I recently applied for a job on the Western Cape High Court Bench. And you know what – I got the job! I was simply over the moon. My mother is so proud of me.
I can’t wait to share my joy with all of you, so here’s the transcript from the JSC (Judicial Service Commission) interview:
JSC Panel: “Mr Varkel, thank you so very much for applying for the position of Judge at the Western Cape High Court”.
Barry Varkel: “No worries, esteemed Panel. Thank you for permitting me to get so far in this interview process. It is a real honour to be here today. Did you know – I was the very first person in my family to graduate with a University degree”.
JSC Panel: “Oh. That’s lovely Mr Varkel. You must have done your family so very proud the day you were capped”.
Barry Varkel: “Yes, they were indeed so very proud of me. But did you know, my Baltic Russian Jewish grandfather could barely speak a word of English when he arrived in South Africa in the 1920’s, and he never went further than junior school. He decided he’d forgo any sort of formal education and become a carpenter at a young age – like Jesus – you know. So, he started out making furniture – cupboards and tables, then bigger cupboards and tables, then small Wendy Houses, then bigger Wendy Houses, then small brick houses, then bigger brick houses, then small blocks of flats, then bigger blocks of flats, then huge blocks of flats and he eventually went on to develop skyscrapers”.
JSC Panel: “What a wonderful anecdote Mr Varkel, just imagine if he had finished Junior School, then High School, then gone on to university and gotten a business degree and then an MBA. Imagine what he could have then gone on to become?”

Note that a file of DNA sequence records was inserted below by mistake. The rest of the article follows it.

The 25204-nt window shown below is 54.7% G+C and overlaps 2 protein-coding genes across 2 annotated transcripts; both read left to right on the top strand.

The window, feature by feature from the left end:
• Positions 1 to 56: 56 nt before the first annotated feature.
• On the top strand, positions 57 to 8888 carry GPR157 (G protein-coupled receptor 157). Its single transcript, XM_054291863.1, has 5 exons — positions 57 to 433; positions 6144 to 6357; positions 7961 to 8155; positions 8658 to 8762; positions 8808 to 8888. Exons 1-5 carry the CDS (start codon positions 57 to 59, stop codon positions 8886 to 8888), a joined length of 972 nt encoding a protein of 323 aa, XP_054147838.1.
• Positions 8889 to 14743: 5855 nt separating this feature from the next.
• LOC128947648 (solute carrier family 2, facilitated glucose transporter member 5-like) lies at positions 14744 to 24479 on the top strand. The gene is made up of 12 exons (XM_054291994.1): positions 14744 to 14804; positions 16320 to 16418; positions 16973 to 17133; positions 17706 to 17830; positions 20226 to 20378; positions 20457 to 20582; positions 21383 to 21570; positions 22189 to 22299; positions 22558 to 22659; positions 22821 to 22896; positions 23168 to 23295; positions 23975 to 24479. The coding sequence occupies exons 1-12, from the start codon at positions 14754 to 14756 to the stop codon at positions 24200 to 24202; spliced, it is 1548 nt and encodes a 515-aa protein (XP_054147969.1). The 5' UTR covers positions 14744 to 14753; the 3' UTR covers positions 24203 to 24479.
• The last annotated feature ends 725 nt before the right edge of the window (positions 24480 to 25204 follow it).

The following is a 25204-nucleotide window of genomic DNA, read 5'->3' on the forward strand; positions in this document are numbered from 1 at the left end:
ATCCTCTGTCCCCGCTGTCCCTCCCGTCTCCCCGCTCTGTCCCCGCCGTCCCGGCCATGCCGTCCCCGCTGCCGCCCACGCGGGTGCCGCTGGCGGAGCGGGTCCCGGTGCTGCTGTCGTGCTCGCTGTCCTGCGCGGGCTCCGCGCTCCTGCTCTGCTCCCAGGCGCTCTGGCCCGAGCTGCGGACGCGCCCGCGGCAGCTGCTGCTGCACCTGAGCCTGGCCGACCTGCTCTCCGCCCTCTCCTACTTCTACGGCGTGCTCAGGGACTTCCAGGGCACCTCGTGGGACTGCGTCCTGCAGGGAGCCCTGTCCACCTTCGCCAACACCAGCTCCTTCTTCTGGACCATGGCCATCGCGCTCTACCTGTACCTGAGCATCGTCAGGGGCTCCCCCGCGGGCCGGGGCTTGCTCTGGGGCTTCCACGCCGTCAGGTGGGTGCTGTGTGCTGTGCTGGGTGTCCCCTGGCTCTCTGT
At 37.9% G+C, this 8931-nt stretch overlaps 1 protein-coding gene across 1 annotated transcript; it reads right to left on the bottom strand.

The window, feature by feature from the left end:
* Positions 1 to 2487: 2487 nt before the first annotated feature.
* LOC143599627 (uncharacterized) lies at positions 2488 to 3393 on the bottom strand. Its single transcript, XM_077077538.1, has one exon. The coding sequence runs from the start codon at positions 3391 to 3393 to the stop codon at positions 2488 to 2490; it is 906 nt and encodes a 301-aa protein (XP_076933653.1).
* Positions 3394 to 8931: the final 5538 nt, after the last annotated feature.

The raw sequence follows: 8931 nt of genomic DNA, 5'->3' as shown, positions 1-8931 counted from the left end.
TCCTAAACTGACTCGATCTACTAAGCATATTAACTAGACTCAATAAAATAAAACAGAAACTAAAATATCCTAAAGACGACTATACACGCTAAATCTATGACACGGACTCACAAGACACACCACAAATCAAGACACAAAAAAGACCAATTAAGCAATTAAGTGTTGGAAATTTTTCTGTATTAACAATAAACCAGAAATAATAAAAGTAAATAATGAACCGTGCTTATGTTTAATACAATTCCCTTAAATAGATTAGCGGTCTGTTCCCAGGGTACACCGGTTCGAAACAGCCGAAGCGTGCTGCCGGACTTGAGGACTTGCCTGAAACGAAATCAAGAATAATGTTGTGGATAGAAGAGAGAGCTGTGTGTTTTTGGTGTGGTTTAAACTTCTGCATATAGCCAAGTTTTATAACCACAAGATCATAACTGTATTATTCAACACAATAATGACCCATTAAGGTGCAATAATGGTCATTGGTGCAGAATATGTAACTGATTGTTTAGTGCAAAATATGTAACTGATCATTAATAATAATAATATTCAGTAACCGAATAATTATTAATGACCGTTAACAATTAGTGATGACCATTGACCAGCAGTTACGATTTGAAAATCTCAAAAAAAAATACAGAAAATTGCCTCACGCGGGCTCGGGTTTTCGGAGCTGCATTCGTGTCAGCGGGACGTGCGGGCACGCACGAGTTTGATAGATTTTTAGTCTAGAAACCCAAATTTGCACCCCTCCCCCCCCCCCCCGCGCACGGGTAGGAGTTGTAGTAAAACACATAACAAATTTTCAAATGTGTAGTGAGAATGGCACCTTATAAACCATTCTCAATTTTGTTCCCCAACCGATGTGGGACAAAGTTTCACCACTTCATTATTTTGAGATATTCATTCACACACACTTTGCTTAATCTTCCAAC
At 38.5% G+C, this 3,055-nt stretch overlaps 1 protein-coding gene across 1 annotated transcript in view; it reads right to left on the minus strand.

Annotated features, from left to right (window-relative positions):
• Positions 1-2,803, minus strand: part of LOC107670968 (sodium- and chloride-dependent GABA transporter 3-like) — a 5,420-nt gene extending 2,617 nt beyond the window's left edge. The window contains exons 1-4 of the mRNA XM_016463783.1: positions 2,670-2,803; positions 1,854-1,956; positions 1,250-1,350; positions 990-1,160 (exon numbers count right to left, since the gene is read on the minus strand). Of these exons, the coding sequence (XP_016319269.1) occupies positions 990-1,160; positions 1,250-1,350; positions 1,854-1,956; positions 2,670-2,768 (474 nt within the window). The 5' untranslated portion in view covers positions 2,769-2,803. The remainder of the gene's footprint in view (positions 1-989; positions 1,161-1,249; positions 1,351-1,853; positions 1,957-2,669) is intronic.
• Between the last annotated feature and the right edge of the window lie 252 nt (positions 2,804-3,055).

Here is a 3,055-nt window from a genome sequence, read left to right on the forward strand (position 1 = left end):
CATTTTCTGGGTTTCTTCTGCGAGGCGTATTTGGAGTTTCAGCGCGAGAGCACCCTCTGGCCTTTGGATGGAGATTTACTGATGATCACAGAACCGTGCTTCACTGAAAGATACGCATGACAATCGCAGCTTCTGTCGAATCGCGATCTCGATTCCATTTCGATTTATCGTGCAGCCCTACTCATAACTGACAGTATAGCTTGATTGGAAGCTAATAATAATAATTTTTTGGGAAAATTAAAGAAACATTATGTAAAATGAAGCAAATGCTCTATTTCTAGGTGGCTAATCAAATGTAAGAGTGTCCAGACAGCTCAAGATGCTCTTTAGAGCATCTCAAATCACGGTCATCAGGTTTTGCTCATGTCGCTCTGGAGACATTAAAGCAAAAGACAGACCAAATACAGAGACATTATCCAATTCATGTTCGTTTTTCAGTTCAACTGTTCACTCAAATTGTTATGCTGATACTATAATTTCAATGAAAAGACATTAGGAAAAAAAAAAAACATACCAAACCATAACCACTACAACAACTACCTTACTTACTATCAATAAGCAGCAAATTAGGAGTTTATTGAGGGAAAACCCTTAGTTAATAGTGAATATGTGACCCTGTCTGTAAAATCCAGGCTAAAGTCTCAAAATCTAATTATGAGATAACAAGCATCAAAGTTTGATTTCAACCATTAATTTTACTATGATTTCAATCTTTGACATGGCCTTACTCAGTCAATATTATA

Barry Varkel: “Yeah, he could have worked himself to death climbing the corporate ladder and gone on to become the biggest insane schmuck in South Africa tasked with trying to save Eskom”.
JSC Panel: “Hahahaha, it’s lovely to have someone here today with a sense of humour. The rest of the candidates were ever so dull. The Bench is awfully stiff these days and it definitely needs to lighten up a bit”.
Barry Varkel: “Yeah, that’s what I say. So, there are a few disclosures I ought to make – as you can see, I’m a post-op black transsexual”.
JSC Panel: “No worries Mr Varkel. The Bench is all about inclusivity”.
Barry Varkel: “And I’m also HIV+”.
JSC Panel: “Not a problem, Mr Varkel. As you well know, the Bench upholds the Constitution as the supreme law of the land and discrimination on any basis whatsoever is simply not permitted”.
Barry Varkel: “It’s also very noticeable I’m a cripple in a wheelchair – sorry Panel – I mean, I have special needs”.
JSC Panel: “That is perfectly fine Mr Varkel – as you saw on your way up – the Western Cape High Court is fitted with the latest state-of-the-art ramps and rails and has all the special needs’ equipment to make your stay here as comfortable as possible”.
Barry Varkel: “I also take medication for bi-polar disorder and I’ve been hospitalised quite a few times for chronic-sexually-deviant-psychotic behaviour”.
JSC Panel: “We’re all insane here, Mr Varkel. Just make sure you take your daily prescribed meds and…”
Barry Varkel: “Just one last thing, Panel – there is currently a striking-off application and criminal indictment against me for theft of R 8M in client funds from my law-firm’s trust account”.
JSC Panel: “You should never have told us that, Mr Varkel. But, never mind. What’s done is done. In the past. Over. We’ll take care of that small niggling problem – don’t worry about a thing. So, without further ado – we wish you a warm welcome to the Western Cape High Court Bench”.
Barry Varkel, an attorney of the High Court of South Africa and Solicitor of the Supreme Court of England and Wales.
Author of Nigiri Law and Goy Vey
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